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“And that is quite a boring role, almost a reversal – and much of the work could be outsourced to an IT service provider.”

Alternatively, Steve suggests: “The future of CTOs could lie with a move into the security side and data management, so more of a CIO role, where you are more consciously managing the data and how it moves around the system and looking after things like data warehouses, and centralised data repositories, for people.”

But Steve doesn’t like this idea, “it is not a role where you are building a strategy for technology to run the business going forward; instead it’s an acknowledgement in a way that the power and requirements for technology has gone over to the department heads, and you are left with the stuff they can’t manage or is too techy.”

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“And that, says Steve, “is quite a depressing place for the CTO to be; there is no real reason why that role should be on the board, there is no strategic activity there for them to do.”

The question is, what can be done about it? Can the future of CTOs be secured?

Steve takes up the story:

“If the CTO plays their cards right, they can become a more important presence within the business.

“To be a CTO in the next five years, you have to be a consummate business man or business woman, you are going to have to know the business that you are in.”

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“It is not about protecting technology and stopping the department heads doing what they want to do, but it’s about helping them down a route that is most appropriate. After-all, the marketing director isn’t going to go out and review six systems to make sure he/she gets the right one, instead they might go with the recommendation of someone they know.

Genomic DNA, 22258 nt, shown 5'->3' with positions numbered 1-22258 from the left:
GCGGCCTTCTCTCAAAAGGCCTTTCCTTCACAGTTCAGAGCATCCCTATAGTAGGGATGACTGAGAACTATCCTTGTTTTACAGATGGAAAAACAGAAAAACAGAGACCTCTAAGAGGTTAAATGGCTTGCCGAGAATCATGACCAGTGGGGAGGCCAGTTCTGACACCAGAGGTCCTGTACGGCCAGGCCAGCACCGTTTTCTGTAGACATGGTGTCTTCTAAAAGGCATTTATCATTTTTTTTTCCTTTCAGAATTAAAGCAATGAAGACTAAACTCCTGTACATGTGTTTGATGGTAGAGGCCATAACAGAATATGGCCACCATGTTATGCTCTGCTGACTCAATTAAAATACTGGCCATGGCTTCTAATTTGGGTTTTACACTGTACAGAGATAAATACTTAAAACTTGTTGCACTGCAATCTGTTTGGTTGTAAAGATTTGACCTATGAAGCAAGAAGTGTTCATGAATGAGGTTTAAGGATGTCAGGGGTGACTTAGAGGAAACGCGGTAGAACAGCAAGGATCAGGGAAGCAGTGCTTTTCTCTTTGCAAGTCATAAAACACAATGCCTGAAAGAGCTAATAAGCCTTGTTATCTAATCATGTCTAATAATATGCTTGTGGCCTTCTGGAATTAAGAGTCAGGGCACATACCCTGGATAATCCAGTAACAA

“So, the CTO should take the initiative, recommending new products, new technology approaches, and doing the due diligence, the product reviews.

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“It is about getting ahead of the curve, understanding the technology and having a team of professionals under them. For the future of CTOs to be secure they need to consider what their unique selling point is and bring in those who can help them play to that. It is no longer about being the infrastructure server guys, but utilising people who are more at the edge, trying to develop the technology that the business can use to move ahead of the competition.”

The two CIO business

Steve comes up with a new acronym – chief innovation officer, so you have the CIO, the chief information officer, and the CTO mutating into the new CIO, the chief innovations officer.

“The CTO is in a unique position to be able to go out do the research and bring that back in, but they have to keep ahead of the people who are trying to make day to day decisions.”

And so it’s that move to innovation — come to think of it, having two CIOs with quite different roles may be a tad confusing, so instead we should keep the moniker CTO. But if they think like a chief innovations officer, the future of the CTO is secure.

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Michael Baxter

.Michael Baxter is a tech, economic and investment journalist. He has written four books, including iDisrupted and Living in the age of the jerk. He is the editor of and the host of the ESG...